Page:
Been waiting on Tui for month now since they cancelled and i insisted on a refund. We should have departed on the 6 th April…they are trying to hang on to money for as long as possible.

I had a holiday due to leave last weekend, and it wasn’t until a week before that the travel company advised cancellation. (They offered options of rebooking, a voucher, or refund though advising that due to volume of people affected refunds may take a while. That to me is not unreasonable, given that they will have paid the airline and hotel, and will not have funds to repay until they are repaid.)

I have another booked for a month’s time that I don’t expect to happen, and don’t want to go because we will certainly not be out of this by then. And I really can’t see international travel being opened up by then, but there is nothing I can do except wait for the travel agent to cancel, whenever that will be.

And I have yet another (!) booked for December, a long haul and rather special one - and that one is more of a concern, for several reasons: It was not booked through an agent, but flights and accommodation separately, so more parties to deal with; It is quite a bit of money; Our present insurance expires before then, and there is a risk that they may have restrictions or limitations on cover available upon renewal, raising uncertainty as to the cover at the date of travel (and I’m guessing the renewal cost may rise significantly). It is far enough ahead that it is just possible things will open up by then, though I have my doubts. But not worth worrying over as there is nothing I can do about it.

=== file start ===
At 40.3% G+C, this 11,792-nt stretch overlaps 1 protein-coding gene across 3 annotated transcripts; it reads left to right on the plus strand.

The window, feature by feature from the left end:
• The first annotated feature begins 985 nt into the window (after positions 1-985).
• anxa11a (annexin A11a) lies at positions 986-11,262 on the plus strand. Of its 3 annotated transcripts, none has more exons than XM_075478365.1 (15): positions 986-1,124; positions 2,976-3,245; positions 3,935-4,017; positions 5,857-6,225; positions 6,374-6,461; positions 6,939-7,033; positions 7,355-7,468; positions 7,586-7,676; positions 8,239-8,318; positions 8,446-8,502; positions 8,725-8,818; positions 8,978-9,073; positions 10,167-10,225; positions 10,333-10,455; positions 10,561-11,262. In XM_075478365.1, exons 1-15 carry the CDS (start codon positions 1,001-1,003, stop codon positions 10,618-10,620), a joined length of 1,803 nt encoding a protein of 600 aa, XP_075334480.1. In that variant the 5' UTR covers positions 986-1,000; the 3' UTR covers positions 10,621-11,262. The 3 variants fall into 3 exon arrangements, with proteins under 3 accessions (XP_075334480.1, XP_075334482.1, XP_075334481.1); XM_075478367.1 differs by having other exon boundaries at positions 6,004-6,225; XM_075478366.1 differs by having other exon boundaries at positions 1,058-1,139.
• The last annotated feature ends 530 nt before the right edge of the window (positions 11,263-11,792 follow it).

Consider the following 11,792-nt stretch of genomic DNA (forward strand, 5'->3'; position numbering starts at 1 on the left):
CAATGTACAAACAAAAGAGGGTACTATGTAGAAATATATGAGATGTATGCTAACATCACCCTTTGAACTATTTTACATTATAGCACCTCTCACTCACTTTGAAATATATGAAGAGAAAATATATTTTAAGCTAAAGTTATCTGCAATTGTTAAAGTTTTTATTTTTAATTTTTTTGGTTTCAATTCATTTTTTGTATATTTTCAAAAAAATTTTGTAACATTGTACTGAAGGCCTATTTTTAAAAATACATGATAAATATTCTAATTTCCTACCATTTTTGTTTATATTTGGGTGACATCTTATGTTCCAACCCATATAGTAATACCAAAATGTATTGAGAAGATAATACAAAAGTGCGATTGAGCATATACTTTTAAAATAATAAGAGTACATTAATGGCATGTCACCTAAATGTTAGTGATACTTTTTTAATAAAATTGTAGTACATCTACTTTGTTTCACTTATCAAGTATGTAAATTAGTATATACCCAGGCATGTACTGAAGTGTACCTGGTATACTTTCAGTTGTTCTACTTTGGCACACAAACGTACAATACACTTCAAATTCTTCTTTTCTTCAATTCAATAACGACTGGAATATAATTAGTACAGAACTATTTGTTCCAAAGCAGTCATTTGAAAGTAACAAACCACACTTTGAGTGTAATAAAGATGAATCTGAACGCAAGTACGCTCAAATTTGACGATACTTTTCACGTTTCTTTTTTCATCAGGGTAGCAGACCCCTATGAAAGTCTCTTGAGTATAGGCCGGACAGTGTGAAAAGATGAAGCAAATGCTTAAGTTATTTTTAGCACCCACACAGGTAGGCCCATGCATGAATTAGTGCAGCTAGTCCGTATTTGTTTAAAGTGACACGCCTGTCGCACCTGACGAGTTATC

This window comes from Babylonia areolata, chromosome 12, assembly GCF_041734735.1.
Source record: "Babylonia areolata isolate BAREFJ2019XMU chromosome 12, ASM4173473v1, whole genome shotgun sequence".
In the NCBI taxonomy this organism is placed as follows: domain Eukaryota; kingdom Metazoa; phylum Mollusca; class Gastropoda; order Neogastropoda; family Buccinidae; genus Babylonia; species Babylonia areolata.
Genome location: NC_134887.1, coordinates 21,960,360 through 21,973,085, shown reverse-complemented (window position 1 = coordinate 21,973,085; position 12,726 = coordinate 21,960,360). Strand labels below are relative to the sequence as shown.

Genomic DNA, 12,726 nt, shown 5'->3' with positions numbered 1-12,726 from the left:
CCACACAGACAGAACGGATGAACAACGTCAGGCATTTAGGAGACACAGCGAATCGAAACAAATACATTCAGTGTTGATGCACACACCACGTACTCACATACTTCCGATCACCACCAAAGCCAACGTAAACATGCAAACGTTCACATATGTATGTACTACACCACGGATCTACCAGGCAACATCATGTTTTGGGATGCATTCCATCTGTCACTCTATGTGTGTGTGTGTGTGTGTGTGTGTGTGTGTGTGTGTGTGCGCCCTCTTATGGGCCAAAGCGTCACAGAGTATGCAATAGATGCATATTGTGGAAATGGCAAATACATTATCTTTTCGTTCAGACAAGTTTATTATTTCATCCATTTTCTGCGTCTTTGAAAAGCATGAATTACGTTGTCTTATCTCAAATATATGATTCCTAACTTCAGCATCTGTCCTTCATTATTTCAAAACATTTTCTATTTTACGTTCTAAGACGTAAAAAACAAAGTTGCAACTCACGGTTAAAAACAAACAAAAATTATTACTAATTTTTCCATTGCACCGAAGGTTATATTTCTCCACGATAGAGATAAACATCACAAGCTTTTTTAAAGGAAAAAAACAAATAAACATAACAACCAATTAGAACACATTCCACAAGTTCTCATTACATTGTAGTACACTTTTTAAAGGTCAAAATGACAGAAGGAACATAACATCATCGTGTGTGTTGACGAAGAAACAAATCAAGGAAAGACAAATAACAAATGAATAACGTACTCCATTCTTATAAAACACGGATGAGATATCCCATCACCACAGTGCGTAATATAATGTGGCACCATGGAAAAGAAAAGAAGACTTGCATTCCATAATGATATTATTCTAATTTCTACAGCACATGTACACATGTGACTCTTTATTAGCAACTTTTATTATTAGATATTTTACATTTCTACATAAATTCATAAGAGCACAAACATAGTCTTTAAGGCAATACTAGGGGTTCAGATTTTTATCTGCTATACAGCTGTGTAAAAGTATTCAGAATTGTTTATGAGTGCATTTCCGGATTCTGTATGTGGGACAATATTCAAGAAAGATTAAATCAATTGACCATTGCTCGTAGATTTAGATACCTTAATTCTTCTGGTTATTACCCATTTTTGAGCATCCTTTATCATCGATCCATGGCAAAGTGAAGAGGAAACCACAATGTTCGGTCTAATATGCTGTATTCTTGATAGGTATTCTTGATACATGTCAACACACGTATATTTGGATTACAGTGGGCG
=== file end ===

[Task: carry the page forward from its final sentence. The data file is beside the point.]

(@GavinB, you asked how long people think it’ll be before international flights are re-opened (from the UK, specifically). Impossible to say. Maybe 6 months? Maybe a year or longer? Maybe as little as 4 months? And I am sure very limited to start with when it does. )

The tricky thing with prebooked hols is timing of cancelling, if you want your money back. Specific detail can vary, but most commonly it seems that if the travel company/companies cancel, then you should get your money back (or vouchers etc as already mentioned in this thread), or may be able to claim on insurance if they fail to do so.

However if you choose to cancel yourself, then in many cases you will not get your money back from the travel company/companies, and insurance in many cases will only cover you if at the intended time of travel your government has advised against all except essential travel, or the country you are going to bans entry (or if at the intended time of travel your doctor advises that you shouldn’t travel). But what counts is the situation pertaining on the day of outward travel, not anything at some time in advance: e.g at present UK Gov advises against all but essential travel anywhere, but whilst that appears to meet the requirement, if you cancel now, and that advice is lifted before the date of travel then insurance would not have to pay a penny. So the reality is that no matter how much you don’t want to go given the circumstances, or how much you believe things will not have eased by the travel date, you risk losing the money if you choose to cancel holidays in advance of the travel date: instead you may have to wait until the holiday is cancelled by the provider, or otherwise abandon the trip on the date of travel and claim on insurance.